A recent study indicates public health efforts to warn younger Americans about the dangers of sun exposure may be paying off. While all forms of skin cancer have been on the rise in recent decades, a recent report issued by the Centers for Disease Control shows that melanoma diagnoses have dropped among Americans aged 15 to 44 over the last 10 years, while increasing significantly among all white adults during the same time period.
These statistics are somewhat encouraging. While today's youth has been exposed to warnings about sun and tanning bed exposure since birth, those who are older than 55 grew up in an era where slathering on baby oil to catch some rays was a cultural norm. Twenty or 30 years down the road, their cells are paying the price.
Melanoma is the third most common type of skin cancer, but also the deadliest. Each year, more than 70,000 people in the U.S. are diagnosed with melanoma, and more than 9,000 die from it. Melanoma is often caused by overexposure to UV rays from the sun or artificial sources like indoor tanning beds. As of the most recent data, more than 70 percent of all melanoma cases are found in adults over the age of 55.
It's certainly not unusual for our skin to change and develop marks or spots as we age, but given the increasing rates of skin cancers in this country, we must be vigilant about protection and early detection practices. Experts recommend making sun protection -- with a minimum SPF of 15 -- part of your everyday routine, even when you are not engaged in regular outdoor activity. Incidental sun exposure is often overlooked as a potential risk factor. When spending any significant amount of time outdoors, wear protective clothing and apply sunscreen to all areas of exposed skin, especially during midday hours when the sun is at its most intense.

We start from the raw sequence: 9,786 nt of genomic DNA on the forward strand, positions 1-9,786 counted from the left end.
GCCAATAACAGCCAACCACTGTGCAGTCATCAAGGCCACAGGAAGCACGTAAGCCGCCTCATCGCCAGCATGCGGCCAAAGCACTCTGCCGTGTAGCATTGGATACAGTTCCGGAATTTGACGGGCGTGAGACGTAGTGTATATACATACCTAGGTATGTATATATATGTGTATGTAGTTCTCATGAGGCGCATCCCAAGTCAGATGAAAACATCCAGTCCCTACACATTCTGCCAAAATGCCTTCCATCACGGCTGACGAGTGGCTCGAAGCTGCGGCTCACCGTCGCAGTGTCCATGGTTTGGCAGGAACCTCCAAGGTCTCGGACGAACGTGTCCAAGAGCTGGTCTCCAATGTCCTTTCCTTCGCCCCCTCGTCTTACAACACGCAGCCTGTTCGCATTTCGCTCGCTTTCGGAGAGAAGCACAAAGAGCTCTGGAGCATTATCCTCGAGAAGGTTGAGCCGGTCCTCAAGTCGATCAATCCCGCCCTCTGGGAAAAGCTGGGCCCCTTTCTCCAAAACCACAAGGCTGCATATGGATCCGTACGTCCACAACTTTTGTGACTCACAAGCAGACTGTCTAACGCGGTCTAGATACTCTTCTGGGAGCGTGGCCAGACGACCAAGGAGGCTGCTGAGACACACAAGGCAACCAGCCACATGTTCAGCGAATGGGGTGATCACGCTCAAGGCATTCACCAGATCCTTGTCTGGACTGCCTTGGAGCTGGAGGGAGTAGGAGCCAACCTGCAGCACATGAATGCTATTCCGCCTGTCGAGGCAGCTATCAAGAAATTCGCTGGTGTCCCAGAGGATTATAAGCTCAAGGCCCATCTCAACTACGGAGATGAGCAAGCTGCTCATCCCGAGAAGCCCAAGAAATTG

As for detection, experts point to the ABCDE rule for evaluating new or existing spots or moles on the body:
• A for Asymmetry -- one half of a mole or birthmark that doesn't match the other
• B for Border -- the edges are irregular, ragged, notched or blurred
• C for Color -- the color is not the same all over; may include varying shades of brown or black, or sometimes with patches of pink, red, white or blue
• D for Diameter -- the spot is larger than 1/4-inch across, or the size of a pencil eraser
• E for Evolving -- the mole is changing in size, shape or color
There are simply no hard and fast rules about the appearance or evolution of melanomas, so it's critical to have your skin evaluated by a qualified physician each year, and to alert him or her to any new or changing spots on your skin.
If melanoma or other skin cancer is detected, it will be "staged" by your healthcare provider and options for treatment will be presented. For melanoma detected in its earliest stage, at the site of origin, five-year survival rates exceed 98 percent. This reinforces how critical regular screenings and self-exams are, particularly if you are at risk due to sun exposure throughout your life.
If you need a full skin evaluation, schedule an appointment with your primary care doctor. Dr. E. Beth Harp, family medicine provider, is accepting new patients. If you would like to schedule an appointment, contact Siloam Springs Family Medicine at 479-215-3035. Dr. Harp is a Member of the Siloam Springs Regional Hospital Medical Staff.General News on 04/11/2018
Print Headline: Melanoma rates decline for younger people, boomers still at high risk